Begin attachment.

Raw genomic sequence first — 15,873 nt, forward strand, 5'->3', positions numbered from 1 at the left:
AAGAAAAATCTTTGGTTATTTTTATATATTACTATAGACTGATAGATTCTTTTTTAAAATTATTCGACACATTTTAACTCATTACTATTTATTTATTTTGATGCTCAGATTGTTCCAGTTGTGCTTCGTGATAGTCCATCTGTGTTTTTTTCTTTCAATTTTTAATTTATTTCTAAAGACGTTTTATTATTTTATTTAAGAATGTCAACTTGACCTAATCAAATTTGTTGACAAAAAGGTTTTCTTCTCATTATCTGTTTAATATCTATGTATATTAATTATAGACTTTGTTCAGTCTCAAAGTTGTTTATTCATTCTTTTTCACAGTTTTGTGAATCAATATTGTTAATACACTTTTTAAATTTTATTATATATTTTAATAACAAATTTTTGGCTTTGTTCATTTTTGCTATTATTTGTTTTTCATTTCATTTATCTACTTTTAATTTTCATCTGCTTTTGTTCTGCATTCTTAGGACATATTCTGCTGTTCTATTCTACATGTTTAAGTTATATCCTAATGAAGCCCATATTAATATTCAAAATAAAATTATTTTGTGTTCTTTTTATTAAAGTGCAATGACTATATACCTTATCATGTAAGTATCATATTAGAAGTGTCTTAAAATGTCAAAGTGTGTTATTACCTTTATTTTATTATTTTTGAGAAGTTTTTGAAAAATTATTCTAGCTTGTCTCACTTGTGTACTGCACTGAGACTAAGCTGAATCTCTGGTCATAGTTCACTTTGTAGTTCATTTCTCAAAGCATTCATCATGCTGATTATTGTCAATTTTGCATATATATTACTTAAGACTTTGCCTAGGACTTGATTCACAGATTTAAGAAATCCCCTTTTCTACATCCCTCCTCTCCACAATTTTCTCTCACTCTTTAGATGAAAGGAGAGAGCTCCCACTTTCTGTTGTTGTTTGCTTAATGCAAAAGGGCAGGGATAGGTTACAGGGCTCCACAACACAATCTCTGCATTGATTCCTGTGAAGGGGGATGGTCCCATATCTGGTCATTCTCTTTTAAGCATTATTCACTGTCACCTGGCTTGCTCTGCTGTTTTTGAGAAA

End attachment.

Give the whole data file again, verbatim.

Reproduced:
Raw genomic sequence first — 15,873 nt, forward strand, 5'->3', positions numbered from 1 at the left:
AAGAAAAATCTTTGGTTATTTTTATATATTACTATAGACTGATAGATTCTTTTTTAAAATTATTCGACACATTTTAACTCATTACTATTTATTTATTTTGATGCTCAGATTGTTCCAGTTGTGCTTCGTGATAGTCCATCTGTGTTTTTTTCTTTCAATTTTTAATTTATTTCTAAAGACGTTTTATTATTTTATTTAAGAATGTCAACTTGACCTAATCAAATTTGTTGACAAAAAGGTTTTCTTCTCATTATCTGTTTAATATCTATGTATATTAATTATAGACTTTGTTCAGTCTCAAAGTTGTTTATTCATTCTTTTTCACAGTTTTGTGAATCAATATTGTTAATACACTTTTTAAATTTTATTATATATTTTAATAACAAATTTTTGGCTTTGTTCATTTTTGCTATTATTTGTTTTTCATTTCATTTATCTACTTTTAATTTTCATCTGCTTTTGTTCTGCATTCTTAGGACATATTCTGCTGTTCTATTCTACATGTTTAAGTTATATCCTAATGAAGCCCATATTAATATTCAAAATAAAATTATTTTGTGTTCTTTTTATTAAAGTGCAATGACTATATACCTTATCATGTAAGTATCATATTAGAAGTGTCTTAAAATGTCAAAGTGTGTTATTACCTTTATTTTATTATTTTTGAGAAGTTTTTGAAAAATTATTCTAGCTTGTCTCACTTGTGTACTGCACTGAGACTAAGCTGAATCTCTGGTCATAGTTCACTTTGTAGTTCATTTCTCAAAGCATTCATCATGCTGATTATTGTCAATTTTGCATATATATTACTTAAGACTTTGCCTAGGACTTGATTCACAGATTTAAGAAATCCCCTTTTCTACATCCCTCCTCTCCACAATTTTCTCTCACTCTTTAGATGAAAGGAGAGAGCTCCCACTTTCTGTTGTTGTTTGCTTAATGCAAAAGGGCAGGGATAGGTTACAGGGCTCCACAACACAATCTCTGCATTGATTCCTGTGAAGGGGGATGGTCCCATATCTGGTCATTCTCTTTTAAGCATTATTCACTGTCACCTGGCTTGCTCTGCTGTTTTTGAGAAA